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Publication numberUS3302230 A
Publication typeGrant
Publication dateFeb 7, 1967
Filing dateOct 20, 1965
Priority dateOct 30, 1964
Also published asDE1532799A1, DE1532799B2
Publication numberUS 3302230 A, US 3302230A, US-A-3302230, US3302230 A, US3302230A
InventorsPoppelmann Ake
Original AssigneePoppelmann Ake
Export CitationBiBTeX, EndNote, RefMan
External Links: USPTO, USPTO Assignment, Espacenet
US 3302230 A
Abstract  available in
Previous page
Next page
Claims  available in
Description  (OCR text may contain errors)

Fb. 7, 1967 AKE POPPELMAN 3,302,230

TOOTHBRUSH Filed Oct. 20, 1965 FIGA FIGB FIGS KE ,DOPPEL MAN A 7' TOP/VE Y United States Patent O 3,302,230 TOOTHBRUSH ke Poppelmann, Brahegatan 4, Stockholm, Sweden Filed Oct. 20, 1965, Ser. No. 498,504 Claims priority, application Sweden, Oct. 30, 1964, 13,124/ 64 2 Claims. (Cl. 15-167) The present invention relates to a toothbrush made f a thermoplastic material, such as polyethylene or polypropylene and comprising a handle and bristles produced in one unit.

It is known that present day toothbrushes of the usual types to be found in shops, are almost with-out exception furnished with bristles of nylon and similar plastics. The material for bristles of such toothbrushes, is usually made of extruded nylon or some plastic which has similar physical qualities, and which material, at the production of the toothbrushes is cut into bristles of suitable length. In later years, however, one has noticed more and more, vthat bristles obtained by this method show great disadvantages on usage i,e. partly because such bristles have a detrimental effect or a tearing effect on the tissue of the gums, and partly because the pastic material employed, by virtue of its hardness, causes a heavy wearing or grinding effectespeciallyat the necks of the teeth, where the teeth are not coated with hard enamel. This disadvantageous grinding down of the surface material of the teeth and the detrimental effect on the tissue of the gums, has been established by a series of investigations.

Toothbrushes of polyethylene are also .kno-wn, but the bristles of these must be made coarser than the bristles of conventional toothbrushes, 'because of technical reasons.

This has been considered to'signify a disadvantage, inasmuch as these coarse lbristles cannot clean effectively in small cavities or between teeth that are situated very closely to each other.

Therefore, for a great length of time a noticeable need has been present, in the eld of odontology, for a toothbrush that is produced with a bristle material that has none of the said disadvantages.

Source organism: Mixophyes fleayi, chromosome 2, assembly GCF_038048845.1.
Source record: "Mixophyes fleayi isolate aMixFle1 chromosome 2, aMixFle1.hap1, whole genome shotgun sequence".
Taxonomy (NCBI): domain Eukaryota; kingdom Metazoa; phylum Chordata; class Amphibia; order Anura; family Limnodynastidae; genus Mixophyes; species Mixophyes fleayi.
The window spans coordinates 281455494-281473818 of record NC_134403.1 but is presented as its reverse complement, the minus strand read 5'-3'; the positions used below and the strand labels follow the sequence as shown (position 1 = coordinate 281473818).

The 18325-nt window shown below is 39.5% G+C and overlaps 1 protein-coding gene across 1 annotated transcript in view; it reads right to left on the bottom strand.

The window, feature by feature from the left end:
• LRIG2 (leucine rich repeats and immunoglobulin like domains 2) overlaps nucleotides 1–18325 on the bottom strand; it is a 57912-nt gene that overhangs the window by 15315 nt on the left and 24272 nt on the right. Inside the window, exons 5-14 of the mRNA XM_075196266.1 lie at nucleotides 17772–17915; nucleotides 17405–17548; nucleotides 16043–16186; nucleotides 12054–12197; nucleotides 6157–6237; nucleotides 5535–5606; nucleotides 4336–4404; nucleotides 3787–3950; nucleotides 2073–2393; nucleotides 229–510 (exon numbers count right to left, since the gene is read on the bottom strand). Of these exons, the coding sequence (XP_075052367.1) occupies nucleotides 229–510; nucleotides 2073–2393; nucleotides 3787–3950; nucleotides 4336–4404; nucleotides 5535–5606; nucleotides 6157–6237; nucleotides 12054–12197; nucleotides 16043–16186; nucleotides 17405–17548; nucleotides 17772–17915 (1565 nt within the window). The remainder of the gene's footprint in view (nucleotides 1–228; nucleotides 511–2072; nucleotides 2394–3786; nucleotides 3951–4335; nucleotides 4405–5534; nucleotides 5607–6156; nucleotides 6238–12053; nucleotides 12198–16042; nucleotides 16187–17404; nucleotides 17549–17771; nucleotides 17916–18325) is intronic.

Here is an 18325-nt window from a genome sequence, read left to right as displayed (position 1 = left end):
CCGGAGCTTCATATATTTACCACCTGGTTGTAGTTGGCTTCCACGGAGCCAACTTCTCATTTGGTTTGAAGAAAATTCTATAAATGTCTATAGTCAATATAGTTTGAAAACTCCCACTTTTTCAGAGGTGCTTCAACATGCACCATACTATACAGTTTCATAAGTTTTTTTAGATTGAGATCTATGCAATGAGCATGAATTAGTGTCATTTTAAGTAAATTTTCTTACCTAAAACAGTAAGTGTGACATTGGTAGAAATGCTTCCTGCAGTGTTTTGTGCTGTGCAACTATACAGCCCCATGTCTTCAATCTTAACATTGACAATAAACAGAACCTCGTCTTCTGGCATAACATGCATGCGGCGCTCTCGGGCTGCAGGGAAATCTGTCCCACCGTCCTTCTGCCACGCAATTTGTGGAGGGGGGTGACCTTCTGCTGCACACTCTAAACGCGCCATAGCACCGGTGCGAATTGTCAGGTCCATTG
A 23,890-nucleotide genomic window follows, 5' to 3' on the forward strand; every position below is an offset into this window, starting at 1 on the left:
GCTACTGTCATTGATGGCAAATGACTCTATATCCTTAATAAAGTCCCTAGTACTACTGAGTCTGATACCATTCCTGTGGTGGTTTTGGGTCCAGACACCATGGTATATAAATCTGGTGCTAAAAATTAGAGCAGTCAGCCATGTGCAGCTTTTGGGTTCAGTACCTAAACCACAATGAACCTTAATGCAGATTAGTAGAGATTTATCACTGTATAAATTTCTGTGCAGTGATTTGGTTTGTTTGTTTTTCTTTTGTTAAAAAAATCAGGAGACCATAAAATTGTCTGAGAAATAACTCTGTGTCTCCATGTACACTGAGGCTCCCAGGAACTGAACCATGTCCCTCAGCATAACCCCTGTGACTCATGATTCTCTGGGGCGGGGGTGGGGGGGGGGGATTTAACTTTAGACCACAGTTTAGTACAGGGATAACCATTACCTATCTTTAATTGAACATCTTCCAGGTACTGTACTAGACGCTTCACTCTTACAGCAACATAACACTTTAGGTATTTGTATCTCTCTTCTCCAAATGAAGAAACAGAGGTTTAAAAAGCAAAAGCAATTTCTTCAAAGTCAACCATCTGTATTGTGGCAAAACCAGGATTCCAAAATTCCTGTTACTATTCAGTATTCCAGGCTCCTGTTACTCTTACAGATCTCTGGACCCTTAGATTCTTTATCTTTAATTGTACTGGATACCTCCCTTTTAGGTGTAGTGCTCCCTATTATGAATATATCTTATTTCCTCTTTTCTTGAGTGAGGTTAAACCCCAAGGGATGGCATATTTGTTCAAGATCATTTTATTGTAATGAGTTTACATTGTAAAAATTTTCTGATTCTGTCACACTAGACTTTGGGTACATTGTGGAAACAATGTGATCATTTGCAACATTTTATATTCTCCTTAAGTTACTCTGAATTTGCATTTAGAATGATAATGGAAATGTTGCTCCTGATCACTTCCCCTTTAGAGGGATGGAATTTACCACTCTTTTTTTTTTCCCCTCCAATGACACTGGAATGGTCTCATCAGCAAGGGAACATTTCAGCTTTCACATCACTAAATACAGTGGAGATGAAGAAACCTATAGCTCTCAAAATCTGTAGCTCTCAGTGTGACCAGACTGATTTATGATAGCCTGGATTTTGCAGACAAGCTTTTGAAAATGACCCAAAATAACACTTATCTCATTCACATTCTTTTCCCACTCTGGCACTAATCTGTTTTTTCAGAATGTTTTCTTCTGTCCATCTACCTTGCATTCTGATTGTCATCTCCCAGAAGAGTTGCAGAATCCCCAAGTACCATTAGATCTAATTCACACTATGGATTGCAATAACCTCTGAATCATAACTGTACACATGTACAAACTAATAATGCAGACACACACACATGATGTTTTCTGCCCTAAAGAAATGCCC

These disadvantages can be eliminated by the toothbrush according to this invention, which because of its economical cost is, in addition, Very suitable for disposable use e.g. in medical and dental services or at restaurants or hotels and when travelling.

The characterising features of the toothbrush according to the invention, is that its bristles taper or narrow toward the apices, preferably from the base to the apex, and have a cross-section in the shape of a polygon with at least two acute angles, and that the bristles have a coating of dentifrice. The cross-section of the bristles can be, therefore, triangular, rhomb-ic, star shaped or form an irregular polygon, due to this shape of bristle a scraping effect is obtained, which is never achieved by a bristle of for instance circular cross-section, from which only a brushing effect is obtained. By the fact that the bristles narrow toward the apices, they are able to penetrate into the interdental spaces, which is not possible with the usage of the thick bristle hitherto existent e.g. of polyethylene.

Due to the special cross-section of the bristles, a better retention of the tooth cleaning medium is achieved than when bristles of circular cross-section are used.

Because of the relative softness of the 'bristles the toothbrush according to the invention is espe-cially suitable for massage of the gums. It has proved especially suitable to use a thermoplastic material having a Shore ICC C hardness of to 94, preferably 85 to 87, determined according to DIN 53505.

The bristles can, to great advantage, on a toothbrush according to this inventi-om be produced of a thermoplastic material that is relatively soft, such as polyethylene of a density to within the range 0.917 to 0.940, especially 0930-0935, where the density is expressed in g./cm.3 and defined according to DIN 5 3749. The melting index of the polyethylene shall according to the invention, preferably lie within the range 1.5 to 1.7, especially 3.0 to 5 eg. approximately 4, where the melting temperature range is expressed in g./l0 min. and delined according to ASTM D 1238-57T.

The bristles can be given a relatively large cross-secti-onal area, which, however, as before mentioned, should decrease towards the apices, -by which the bristles obtain the required mechanical qualities such as stiffness and ileximility.